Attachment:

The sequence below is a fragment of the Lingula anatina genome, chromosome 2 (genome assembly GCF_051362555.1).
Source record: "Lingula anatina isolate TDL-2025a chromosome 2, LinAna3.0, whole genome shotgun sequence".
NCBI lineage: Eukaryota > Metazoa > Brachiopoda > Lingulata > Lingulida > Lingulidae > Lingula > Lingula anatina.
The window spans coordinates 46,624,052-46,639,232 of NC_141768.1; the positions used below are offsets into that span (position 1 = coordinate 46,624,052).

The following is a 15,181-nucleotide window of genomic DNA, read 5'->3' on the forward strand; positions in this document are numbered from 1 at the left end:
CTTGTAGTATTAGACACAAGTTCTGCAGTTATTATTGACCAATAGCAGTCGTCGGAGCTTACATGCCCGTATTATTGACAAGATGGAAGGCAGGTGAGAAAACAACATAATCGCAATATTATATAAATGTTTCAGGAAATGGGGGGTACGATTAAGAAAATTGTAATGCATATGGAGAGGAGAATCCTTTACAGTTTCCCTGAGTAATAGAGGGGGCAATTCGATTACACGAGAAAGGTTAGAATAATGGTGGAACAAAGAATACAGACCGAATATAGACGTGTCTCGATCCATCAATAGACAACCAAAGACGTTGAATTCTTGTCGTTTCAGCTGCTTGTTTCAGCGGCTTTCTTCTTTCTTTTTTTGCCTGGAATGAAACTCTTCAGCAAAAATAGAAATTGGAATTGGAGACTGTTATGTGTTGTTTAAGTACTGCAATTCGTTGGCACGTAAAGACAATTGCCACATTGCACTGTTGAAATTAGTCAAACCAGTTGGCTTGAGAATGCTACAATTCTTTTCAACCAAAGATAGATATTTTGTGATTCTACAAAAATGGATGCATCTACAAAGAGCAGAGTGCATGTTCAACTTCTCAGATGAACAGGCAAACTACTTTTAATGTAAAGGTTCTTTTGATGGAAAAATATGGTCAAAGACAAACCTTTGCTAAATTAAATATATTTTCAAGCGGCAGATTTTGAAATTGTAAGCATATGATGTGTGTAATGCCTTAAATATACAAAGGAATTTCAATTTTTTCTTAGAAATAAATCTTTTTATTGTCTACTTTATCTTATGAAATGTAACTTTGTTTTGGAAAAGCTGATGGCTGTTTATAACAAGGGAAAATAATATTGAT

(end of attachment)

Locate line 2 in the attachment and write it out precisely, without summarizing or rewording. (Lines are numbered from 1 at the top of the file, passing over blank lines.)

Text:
Source record: "Lingula anatina isolate TDL-2025a chromosome 2, LinAna3.0, whole genome shotgun sequence".